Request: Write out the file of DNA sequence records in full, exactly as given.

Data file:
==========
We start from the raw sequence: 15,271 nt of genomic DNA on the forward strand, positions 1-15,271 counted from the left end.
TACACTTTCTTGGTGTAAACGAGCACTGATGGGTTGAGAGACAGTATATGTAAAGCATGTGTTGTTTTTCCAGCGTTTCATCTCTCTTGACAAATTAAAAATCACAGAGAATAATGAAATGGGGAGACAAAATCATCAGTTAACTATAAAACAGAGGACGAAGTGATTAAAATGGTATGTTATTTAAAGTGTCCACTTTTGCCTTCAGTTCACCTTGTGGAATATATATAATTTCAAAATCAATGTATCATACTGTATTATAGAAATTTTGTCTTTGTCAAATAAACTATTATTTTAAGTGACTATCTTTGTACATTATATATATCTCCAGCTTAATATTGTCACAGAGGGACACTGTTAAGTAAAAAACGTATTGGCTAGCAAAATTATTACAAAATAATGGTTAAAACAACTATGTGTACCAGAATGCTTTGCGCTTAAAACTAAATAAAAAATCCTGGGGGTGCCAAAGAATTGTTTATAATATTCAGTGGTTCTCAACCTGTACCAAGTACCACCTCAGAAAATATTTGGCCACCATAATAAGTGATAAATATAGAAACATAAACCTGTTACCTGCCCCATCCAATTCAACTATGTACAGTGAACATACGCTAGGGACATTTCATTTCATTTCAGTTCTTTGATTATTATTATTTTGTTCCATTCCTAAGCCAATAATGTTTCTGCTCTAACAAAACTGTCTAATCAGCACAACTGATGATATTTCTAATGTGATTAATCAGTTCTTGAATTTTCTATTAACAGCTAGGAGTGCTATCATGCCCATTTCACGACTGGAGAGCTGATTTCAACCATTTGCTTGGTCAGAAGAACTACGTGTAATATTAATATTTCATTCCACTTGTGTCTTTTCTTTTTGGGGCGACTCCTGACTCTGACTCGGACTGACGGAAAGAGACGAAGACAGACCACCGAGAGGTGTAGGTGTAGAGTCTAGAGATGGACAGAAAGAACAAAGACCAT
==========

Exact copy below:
We start from the raw sequence: 15,271 nt of genomic DNA on the forward strand, positions 1-15,271 counted from the left end.
TACACTTTCTTGGTGTAAACGAGCACTGATGGGTTGAGAGACAGTATATGTAAAGCATGTGTTGTTTTTCCAGCGTTTCATCTCTCTTGACAAATTAAAAATCACAGAGAATAATGAAATGGGGAGACAAAATCATCAGTTAACTATAAAACAGAGGACGAAGTGATTAAAATGGTATGTTATTTAAAGTGTCCACTTTTGCCTTCAGTTCACCTTGTGGAATATATATAATTTCAAAATCAATGTATCATACTGTATTATAGAAATTTTGTCTTTGTCAAATAAACTATTATTTTAAGTGACTATCTTTGTACATTATATATATCTCCAGCTTAATATTGTCACAGAGGGACACTGTTAAGTAAAAAACGTATTGGCTAGCAAAATTATTACAAAATAATGGTTAAAACAACTATGTGTACCAGAATGCTTTGCGCTTAAAACTAAATAAAAAATCCTGGGGGTGCCAAAGAATTGTTTATAATATTCAGTGGTTCTCAACCTGTACCAAGTACCACCTCAGAAAATATTTGGCCACCATAATAAGTGATAAATATAGAAACATAAACCTGTTACCTGCCCCATCCAATTCAACTATGTACAGTGAACATACGCTAGGGACATTTCATTTCATTTCAGTTCTTTGATTATTATTATTTTGTTCCATTCCTAAGCCAATAATGTTTCTGCTCTAACAAAACTGTCTAATCAGCACAACTGATGATATTTCTAATGTGATTAATCAGTTCTTGAATTTTCTATTAACAGCTAGGAGTGCTATCATGCCCATTTCACGACTGGAGAGCTGATTTCAACCATTTGCTTGGTCAGAAGAACTACGTGTAATATTAATATTTCATTCCACTTGTGTCTTTTCTTTTTGGGGCGACTCCTGACTCTGACTCGGACTGACGGAAAGAGACGAAGACAGACCACCGAGAGGTGTAGGTGTAGAGTCTAGAGATGGACAGAAAGAACAAAGACCAT